Matching text is useful, but usually a programmer is searching for a word, IP address, or URL buried inside of some text relatively positioned near a distinguishable mark of some sort. Usually, that mark is not important to the rest of the program, but the text recovered from knowing its position is invaluable. In this case, grouping is used to capture the important data, while leaving the rest of the regex to be forgotten as soon as it's finished evaluating. Perl "remembers" the results of the groups in special variables $1, $2, $3, and so forth, based on the position of the opening parenthesis.

my $line = 'First Name:     Bob';
$line =~ /^First Name :\s+(\S+)/;
my $first_name = $1;

$first_name will now contain "Bob".

By using a group to link together pieces of a pattern, it's possible to quantify that group as a whole. This is the simplest use of grouping and is incredibly powerful at the same time.


This regex will match 'ab', as well as 'abab', and 'abababababababababababab'.

Character Classes

Character classes are sets of characters that can be in a set position. Assuming a line begins with a number, using a combination of the "beginning of string" meta-character '^' and a character class that represents any numeric character, it would be easy to match:


Matches the line. It may be more desirable to match lines with one or more numeric characters in the beginning:


If more precision is required, it's possible to specify the number of digits that will satisfy our match by using a more specific quantifier:


This will match a line that begins with one to six digits. Surprisingly, this regex will still match lines with 7,8,9... digits. To match starting with 1 to 6 digits, we need to tell the regex engine that the next character can't be a digit.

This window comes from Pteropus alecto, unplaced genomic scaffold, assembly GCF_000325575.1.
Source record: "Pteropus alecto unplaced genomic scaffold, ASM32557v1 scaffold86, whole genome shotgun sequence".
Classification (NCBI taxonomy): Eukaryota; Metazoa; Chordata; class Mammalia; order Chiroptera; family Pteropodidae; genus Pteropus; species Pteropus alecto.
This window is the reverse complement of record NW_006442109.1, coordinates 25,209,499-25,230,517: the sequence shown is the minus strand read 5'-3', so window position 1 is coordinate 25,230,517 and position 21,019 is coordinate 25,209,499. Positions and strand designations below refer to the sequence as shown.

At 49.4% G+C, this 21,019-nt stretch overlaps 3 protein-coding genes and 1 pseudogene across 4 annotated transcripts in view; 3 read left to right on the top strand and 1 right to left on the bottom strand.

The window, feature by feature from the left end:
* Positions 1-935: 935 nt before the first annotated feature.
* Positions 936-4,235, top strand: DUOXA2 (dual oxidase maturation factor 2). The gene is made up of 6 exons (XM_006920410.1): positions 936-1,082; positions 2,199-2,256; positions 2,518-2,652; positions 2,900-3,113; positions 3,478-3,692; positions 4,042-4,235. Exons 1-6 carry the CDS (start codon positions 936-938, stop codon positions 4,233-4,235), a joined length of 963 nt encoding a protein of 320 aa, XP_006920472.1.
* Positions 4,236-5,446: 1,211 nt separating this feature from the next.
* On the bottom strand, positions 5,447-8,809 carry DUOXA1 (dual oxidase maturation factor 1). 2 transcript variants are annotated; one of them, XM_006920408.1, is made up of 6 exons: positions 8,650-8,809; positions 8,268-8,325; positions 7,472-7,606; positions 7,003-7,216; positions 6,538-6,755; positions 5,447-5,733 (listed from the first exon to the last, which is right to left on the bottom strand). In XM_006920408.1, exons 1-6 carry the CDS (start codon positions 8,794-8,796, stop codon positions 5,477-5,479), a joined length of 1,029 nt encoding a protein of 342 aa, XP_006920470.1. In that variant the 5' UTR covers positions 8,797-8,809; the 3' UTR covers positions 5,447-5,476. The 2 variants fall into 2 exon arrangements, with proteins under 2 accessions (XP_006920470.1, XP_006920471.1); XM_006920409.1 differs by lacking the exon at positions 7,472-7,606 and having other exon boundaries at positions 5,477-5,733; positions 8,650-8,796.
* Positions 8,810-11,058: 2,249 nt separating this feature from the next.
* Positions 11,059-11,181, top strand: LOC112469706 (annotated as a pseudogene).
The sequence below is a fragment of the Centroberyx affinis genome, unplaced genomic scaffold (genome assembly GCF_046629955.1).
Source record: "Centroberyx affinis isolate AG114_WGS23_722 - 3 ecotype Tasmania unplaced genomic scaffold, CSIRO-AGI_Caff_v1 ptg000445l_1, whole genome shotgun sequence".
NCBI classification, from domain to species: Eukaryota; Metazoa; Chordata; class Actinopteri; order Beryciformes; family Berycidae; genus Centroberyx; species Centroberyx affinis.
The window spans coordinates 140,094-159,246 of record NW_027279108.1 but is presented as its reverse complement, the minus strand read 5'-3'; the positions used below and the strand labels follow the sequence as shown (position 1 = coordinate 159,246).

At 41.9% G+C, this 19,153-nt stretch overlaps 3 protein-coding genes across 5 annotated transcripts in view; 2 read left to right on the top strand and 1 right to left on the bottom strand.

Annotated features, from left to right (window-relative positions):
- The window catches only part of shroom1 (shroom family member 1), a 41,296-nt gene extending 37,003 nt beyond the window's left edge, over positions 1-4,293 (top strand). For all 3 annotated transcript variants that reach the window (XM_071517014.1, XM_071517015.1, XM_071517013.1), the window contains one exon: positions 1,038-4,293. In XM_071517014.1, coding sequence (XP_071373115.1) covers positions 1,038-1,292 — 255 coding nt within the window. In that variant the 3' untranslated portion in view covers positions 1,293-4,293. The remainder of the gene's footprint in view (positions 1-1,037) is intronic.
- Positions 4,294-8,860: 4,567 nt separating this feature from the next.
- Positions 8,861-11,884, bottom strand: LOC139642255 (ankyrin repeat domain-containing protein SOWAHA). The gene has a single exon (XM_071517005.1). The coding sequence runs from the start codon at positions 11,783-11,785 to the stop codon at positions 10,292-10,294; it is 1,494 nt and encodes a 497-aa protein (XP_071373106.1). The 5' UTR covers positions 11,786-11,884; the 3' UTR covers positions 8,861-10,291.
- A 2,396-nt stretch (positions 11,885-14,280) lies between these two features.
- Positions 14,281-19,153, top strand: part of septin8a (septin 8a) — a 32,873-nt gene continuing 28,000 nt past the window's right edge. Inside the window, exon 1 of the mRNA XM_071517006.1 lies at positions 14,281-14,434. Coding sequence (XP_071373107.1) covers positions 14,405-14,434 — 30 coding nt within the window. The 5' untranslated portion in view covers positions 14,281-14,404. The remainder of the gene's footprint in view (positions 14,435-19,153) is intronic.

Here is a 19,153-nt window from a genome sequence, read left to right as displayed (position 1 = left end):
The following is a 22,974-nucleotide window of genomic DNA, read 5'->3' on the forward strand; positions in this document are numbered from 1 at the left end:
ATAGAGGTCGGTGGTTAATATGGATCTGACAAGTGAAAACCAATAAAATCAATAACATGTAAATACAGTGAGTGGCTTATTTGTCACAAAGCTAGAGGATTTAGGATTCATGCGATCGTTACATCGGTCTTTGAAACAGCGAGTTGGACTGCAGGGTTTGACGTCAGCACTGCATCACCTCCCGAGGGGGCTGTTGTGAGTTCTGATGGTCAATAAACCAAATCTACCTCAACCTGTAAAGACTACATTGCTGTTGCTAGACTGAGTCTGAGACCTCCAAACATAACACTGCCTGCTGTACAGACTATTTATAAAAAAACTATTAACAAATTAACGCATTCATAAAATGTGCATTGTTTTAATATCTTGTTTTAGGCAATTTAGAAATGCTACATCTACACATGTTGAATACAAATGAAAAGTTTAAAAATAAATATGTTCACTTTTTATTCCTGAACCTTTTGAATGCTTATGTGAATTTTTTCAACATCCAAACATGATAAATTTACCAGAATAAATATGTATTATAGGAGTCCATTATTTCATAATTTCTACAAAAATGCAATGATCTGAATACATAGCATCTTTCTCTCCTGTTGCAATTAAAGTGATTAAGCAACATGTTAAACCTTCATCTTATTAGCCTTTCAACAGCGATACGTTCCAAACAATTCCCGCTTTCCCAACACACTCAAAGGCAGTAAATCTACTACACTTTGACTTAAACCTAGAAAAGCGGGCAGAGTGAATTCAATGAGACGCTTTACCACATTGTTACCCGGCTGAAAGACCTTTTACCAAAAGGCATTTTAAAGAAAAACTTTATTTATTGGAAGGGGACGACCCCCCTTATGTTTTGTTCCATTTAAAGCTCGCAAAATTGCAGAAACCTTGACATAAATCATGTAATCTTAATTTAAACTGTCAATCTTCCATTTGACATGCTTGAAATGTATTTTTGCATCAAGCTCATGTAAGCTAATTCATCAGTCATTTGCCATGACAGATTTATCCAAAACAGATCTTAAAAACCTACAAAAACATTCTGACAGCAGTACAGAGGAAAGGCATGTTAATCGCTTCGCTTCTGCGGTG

By using the Inverse Character Class, we can be explicit and avoid any confusion between our interpretation and the regex's matching.

The caret in the Character Class served to invert the class. Inside the Character Class Meta-characters ( [ ] ), there are three meta-characters:

^ (as the first character only) Invert the character class
\ Escape the next character
- Range modifier, translates a-d to abcd

A simple example:


Matches a or b


Matches any character that's NOT a or b

Breaking down the more complex regex, the engine reads it as:


Anchor, tells the engine to start the match at the beginning of the string

followed by ..


Match 1 to 6 characters that are any of the following: 0,1,2,3,4,5,6,7,8,9

followed by ..


any character that is not one of the following: 0,1,2,3,4,5,6,7,8,9

Perl provides aliases to commonly used character classes to save typing and reduce some of the complexity of regular expression authoring.

Alias      Meaning Equivalent Character Class
\d Matches a digit [0-9]
\D Matches a non-digit [^0-9]
\w Matches a word character, alphanumeric [a-zA-Z0-9]
\W Matches a non-word character, non-alphanumeric    [^a-zA-Z0-9]
\s Matches a whitespace character [ \t\r\n\f]
\S Matches a non-whitespace character [^ \t\r\n\f]

By using these aliases, it's possible to rewrite the previous example as: